Nylon Stockings During WWII
Silk or nylon stockings were in extremely short supply by the summer of 1942, despite the presence of American GI’s In Britain who could sometimes get hold of stockings from the US. Most women had to find ingenious methods of dressing their legs.
These pictures show a woman drawing in the seam-line on “Makeup” stockings with a device made from a screw driver handle, bicycle leg clip, and an eyebrow pencil, 1942. (source: Bettman/Corbis)
Pioneer Town, CA: an Old West motion picture set built in the 1940s.
Part two of a thing I did, with Ms Magazine cofounder Letty Pogrebin and Columbia professor Alisa Soloman. (Part One)
Dr. Martin Luther King Jr.
with his father and son
in Atlanta, Georgia
March 22, 1963.
Photographed by Richard Avedon
The old Newsweek building at 444 Madison Avenue, back when Newsweek was on top of the world (journalistically, at least). And then the unfortunate #hashtag slapped on the cover.
I have no doubt that few readers will stick around for the “new chapter,” as Tina calls it (let’s be honest). But this ode to the magazine that was is worth reading, if sad.
Brought to you by the Welsh National Opera, whose first themed season looks at female characters who “exist outside the boundaries of social morality.” Above: Maya Angelou.
It wasn’t until 1920 that women were granted suffrage, but it was 1917 when members of the National Women’s Party — Alice Paul, Lucy Burns and others — picketed outside the White House, burning copies of Woodrow Wilson’s speeches and demanding the right to vote. What resulted — mass arrests (most for “obstructing traffic”), unlawful imprisonment and bloody beatings — became known as the Night of Terror, though it’s fair to say most among my generation don’t know it.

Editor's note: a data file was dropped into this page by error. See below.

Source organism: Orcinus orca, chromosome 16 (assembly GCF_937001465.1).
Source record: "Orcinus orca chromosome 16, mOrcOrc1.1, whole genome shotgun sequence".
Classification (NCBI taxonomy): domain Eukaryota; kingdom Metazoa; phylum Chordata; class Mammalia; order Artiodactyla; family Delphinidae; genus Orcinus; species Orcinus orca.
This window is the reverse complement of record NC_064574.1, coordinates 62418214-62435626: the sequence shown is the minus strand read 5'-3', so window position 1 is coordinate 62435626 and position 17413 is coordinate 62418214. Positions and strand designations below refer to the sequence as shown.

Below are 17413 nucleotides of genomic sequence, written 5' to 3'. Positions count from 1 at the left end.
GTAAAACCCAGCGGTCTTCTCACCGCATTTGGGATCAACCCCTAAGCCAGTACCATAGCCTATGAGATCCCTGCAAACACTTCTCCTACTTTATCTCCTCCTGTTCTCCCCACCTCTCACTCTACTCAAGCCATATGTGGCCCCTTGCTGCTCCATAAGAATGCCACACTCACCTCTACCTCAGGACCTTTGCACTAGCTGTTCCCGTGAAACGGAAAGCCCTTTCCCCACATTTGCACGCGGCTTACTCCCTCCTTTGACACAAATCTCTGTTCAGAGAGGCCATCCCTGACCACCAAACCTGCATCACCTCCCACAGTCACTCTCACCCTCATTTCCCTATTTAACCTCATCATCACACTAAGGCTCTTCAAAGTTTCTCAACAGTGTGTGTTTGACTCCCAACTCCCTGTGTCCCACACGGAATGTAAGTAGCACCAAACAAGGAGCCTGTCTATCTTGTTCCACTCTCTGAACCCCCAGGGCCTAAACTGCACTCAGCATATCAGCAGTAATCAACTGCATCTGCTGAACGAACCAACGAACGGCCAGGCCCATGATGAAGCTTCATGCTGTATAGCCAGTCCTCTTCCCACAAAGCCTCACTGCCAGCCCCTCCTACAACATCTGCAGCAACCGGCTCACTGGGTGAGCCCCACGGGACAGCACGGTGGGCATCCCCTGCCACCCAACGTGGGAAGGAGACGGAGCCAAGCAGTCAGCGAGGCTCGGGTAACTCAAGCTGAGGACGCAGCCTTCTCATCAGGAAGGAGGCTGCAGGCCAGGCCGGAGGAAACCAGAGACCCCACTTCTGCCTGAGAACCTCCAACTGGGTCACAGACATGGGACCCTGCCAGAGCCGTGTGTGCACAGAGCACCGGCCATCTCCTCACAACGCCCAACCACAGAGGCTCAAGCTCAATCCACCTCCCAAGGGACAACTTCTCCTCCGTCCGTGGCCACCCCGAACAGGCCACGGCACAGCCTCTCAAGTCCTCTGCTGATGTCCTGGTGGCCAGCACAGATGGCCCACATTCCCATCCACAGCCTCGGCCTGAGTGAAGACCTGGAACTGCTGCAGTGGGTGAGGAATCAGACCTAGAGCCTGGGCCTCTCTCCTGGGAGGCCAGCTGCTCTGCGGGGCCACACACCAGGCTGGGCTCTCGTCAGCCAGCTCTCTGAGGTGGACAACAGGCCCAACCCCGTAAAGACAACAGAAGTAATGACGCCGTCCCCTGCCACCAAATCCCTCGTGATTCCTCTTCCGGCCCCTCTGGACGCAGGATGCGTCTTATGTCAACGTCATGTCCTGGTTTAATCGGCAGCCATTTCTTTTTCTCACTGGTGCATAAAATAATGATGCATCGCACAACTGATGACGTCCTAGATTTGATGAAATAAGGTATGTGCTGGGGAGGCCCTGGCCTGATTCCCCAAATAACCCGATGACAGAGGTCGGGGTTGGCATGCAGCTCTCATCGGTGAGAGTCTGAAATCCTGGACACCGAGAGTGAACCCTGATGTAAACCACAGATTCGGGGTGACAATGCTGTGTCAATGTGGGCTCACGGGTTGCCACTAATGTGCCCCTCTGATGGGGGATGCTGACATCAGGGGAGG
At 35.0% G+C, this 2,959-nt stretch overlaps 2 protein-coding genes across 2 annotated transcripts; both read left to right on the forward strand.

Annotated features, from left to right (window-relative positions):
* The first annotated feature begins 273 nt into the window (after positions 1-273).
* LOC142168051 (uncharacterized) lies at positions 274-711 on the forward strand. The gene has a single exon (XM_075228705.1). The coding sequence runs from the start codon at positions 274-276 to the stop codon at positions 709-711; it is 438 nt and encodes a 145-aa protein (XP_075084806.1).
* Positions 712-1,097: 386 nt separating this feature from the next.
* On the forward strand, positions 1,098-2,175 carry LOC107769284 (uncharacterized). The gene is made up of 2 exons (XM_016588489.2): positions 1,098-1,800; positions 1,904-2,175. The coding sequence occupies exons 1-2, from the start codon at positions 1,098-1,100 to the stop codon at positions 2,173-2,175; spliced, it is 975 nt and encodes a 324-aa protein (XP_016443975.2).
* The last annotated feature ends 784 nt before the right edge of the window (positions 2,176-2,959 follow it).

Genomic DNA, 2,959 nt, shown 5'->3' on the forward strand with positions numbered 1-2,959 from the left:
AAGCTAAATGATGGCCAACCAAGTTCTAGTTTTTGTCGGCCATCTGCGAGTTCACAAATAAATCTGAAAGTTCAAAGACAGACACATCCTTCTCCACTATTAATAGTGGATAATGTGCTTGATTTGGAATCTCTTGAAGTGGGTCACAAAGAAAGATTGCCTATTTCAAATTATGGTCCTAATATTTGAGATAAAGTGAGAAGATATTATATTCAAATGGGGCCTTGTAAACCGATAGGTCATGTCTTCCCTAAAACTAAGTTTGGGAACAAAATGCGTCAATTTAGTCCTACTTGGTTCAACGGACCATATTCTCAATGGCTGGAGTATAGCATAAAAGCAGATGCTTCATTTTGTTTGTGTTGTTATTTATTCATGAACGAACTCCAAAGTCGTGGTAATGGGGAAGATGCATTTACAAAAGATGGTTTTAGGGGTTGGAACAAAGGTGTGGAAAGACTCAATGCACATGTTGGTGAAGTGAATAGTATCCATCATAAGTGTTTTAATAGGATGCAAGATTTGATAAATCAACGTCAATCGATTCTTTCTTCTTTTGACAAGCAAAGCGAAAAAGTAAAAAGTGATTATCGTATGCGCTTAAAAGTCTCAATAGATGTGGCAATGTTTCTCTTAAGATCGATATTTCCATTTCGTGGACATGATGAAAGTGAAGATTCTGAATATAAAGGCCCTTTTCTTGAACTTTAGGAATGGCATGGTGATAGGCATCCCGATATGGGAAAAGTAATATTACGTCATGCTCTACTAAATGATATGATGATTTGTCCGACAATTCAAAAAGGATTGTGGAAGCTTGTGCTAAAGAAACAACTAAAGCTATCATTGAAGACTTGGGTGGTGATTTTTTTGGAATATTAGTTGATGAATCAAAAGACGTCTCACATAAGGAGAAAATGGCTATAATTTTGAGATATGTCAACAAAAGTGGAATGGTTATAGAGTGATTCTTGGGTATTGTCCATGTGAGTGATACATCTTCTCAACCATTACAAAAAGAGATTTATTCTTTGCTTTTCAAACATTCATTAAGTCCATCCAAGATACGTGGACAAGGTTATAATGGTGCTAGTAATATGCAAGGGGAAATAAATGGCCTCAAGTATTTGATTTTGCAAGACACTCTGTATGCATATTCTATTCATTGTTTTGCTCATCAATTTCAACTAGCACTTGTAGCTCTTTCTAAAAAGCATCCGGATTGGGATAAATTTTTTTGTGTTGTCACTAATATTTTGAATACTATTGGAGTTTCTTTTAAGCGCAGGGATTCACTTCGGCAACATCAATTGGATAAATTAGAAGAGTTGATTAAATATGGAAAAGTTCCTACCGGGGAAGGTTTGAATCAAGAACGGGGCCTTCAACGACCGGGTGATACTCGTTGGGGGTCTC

The Night of Terror took place on Nov. 15, 1917, when the warden at the Workhouse Prison, in Occoquan, Virginia, ordered his guards to teach the suffragists a lesson. For weeks, the women’s only water had come from an open pail. Their food had been infested with worms. But on this night, some 40 prison guards wielding clubs beat the women senseless — grabbing, dragging, choking, kicking and pinching them, according to affidavits recounting the attacks.
Providence, Rhode Island. The Great New England Hurricane of 1938 (via)
Iconic Newsweek covers from the 60s and 70s. RIP.
September 17, 1849
Harriet Tubman Attempts to Escape From Slavery
On this day in 1849, American abolitionist Harriet Tubman escaped from slavery. Tubman escaped alongside her brothers, Ben and Henry, who forced Tubman to turn back with them after having second thoughts. Photo: Library of Congress
My favorite Newsweek cover of all time. (And not just because of that VELVET BODYSUIT.) #newsweek #lesbians #retro #1990s cc @thedailybeast (Taken with Instagram at 1993 (Yes! Really!))
Remembering Sally Ride, 1951-2012
Not everyone’s life resolves itself so neatly into yes-or-no decisions, taken in an instant and never looked back upon or regretted, but, if Sally Ride’s life proves anything, it is that the very smart are different from you and me.
Newsweek June 13, 1983